Experiments with multi-agent systems using mobile robots. Used primarily in student projects (bachelor and master projects). From spring 2010 used in the CDIO project course for 4th semester IT Diploma students. The lab is sponsered by the DTU Informatics strategic fund.
Building 322, Room 133.
To acquire access please contact the lab responsibles, see below. Access is only given to people doing projects in the lab. Access requires a special key card.
- 11 LEGO Mindstorms NXT robots.
- 1 PC with Windows/Linux dual boot. 100 m range bluetooth.
- 10 Hitechnic color sensors.
- 5 Hitechnic compass sensors.
- 10 Hitechnic hi-precision IR distance sensors.
- 7 Lego NXT ressource sets.
- 10 Mindsensors dual infrared obstacle detector.
- 2 Mindsensors PSP-Nx combo with wireless controller.
- 1 Mindsensors vision subsystem.
Projects completed in the lab (with links to project reports):
Multi Agent Robotics.
Bachelor project autumn 2006.
Anders Lemke, Johan Laidlaw and Lars Zilmer-Pedersen.
Description: The project implements a multi-agent system based on a collection of Lego NTX robots. The agents (robots) are implemented using the so-called BDI architecture, which is currently one of the most popular software models for programming intelligent agents. The robots navigate in a grid-based world and use the A*-algorithm for path finding. Communication between the agents is via bluetooth connections using messages conforming to the FIPA Agent Communication Language Specifications. As part of the project an advanced C# library for communicating with and controlling the robots is implemented.
The robots solve the following problem. They are divided into two teams, black and silver. A number of objects are placed on (some of) the grid cross sections. These objects are also divided into black and silver. The robots can pick up the objects using a claw whose physical design is based on the Lego NXT Tribot described by Lego. It is assumed that only black team robots can pick up black objects and only silver team robots can pick up silver objects. Furthermore, the robots do not in advance know where the different objects are placed on the grid. The goal of the robots is to find all objects and move them out of the grid. Many concrete scenarios can only be solved if the two teams collaborate, e.g. if the path of a black team robot is blocked by a silver object. In this way, the problem makes a nice testbed for experimenting with various issues in multi-agent communication and collaboration.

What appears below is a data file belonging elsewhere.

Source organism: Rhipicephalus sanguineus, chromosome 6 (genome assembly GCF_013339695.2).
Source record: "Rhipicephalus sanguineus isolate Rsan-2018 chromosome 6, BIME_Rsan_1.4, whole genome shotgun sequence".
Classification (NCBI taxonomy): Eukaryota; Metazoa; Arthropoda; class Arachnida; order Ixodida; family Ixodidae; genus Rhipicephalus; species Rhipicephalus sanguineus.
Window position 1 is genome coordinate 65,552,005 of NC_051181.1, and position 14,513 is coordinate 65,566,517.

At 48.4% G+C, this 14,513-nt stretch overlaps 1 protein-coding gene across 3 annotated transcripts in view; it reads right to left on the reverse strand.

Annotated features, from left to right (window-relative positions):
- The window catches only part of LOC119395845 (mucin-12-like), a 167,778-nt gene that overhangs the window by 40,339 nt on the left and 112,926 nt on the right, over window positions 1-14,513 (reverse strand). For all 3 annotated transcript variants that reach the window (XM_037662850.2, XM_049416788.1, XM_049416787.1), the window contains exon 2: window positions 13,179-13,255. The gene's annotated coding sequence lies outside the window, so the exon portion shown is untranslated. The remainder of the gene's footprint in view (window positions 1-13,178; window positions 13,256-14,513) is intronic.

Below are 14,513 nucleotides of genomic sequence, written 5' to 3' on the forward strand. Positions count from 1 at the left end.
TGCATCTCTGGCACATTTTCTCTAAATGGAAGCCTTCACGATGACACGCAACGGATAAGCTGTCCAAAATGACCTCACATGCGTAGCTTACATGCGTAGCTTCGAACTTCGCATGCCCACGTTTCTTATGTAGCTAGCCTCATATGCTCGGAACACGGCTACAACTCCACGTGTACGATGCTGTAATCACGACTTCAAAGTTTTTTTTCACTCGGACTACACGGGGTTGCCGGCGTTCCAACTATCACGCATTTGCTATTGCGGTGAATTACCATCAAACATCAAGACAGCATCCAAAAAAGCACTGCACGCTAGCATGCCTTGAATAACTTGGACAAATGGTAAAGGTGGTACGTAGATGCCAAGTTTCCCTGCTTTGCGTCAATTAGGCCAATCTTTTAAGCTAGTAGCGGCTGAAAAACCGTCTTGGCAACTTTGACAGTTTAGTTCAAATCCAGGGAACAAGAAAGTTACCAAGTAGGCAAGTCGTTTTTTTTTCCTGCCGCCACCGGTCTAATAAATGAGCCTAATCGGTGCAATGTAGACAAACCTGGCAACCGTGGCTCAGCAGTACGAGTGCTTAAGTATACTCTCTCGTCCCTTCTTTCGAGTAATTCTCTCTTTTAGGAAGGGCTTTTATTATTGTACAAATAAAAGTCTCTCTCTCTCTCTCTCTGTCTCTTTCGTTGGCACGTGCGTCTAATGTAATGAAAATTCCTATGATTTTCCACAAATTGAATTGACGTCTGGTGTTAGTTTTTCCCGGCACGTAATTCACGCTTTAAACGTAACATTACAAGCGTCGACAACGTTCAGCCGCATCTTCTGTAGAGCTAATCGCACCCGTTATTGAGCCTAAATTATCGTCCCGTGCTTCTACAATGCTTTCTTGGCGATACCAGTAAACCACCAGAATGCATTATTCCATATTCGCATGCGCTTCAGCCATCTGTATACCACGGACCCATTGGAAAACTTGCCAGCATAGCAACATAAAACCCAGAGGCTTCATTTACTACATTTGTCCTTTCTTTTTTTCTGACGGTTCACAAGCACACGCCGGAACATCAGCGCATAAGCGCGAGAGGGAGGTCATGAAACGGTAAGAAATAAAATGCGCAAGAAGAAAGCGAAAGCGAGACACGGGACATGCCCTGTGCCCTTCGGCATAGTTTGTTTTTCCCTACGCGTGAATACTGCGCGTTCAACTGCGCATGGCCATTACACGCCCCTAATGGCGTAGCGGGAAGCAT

Multi-Agent Robotic Systems.
Specialisation course spring 2007.
Description: The projects implements a predator-prey domain (pursuit domain), where a group of robots (the predators) have to capture another robot (the prey). The robots navigate in a grid-based world as in the project described above, and they are also implemented using a BDI architecture. The predator robots are equipped with a ultra-sonic sensor to help them locate the prey. The implementation uses the C# library developed in the project described above.
The robots solve the following problem. They are divided into two teams, predators and prey. There is usually only one prey. The predators don't know the location of the prey in advance. A corner cube reflector is mounted on the prey so that the predators can (approximately) locate the prey with their ultra-sonic sensors. The goal is then for the predators to locate and capture the prey. In this project a capture is defined as a situation in which the prey is surrounded by predators and cannot move to any neighboring cross sections in the grid.
Planning with LEGO agents.
Bachelor project spring 2007.
Bo Kanstrup Hansen and Anders Rasmussen.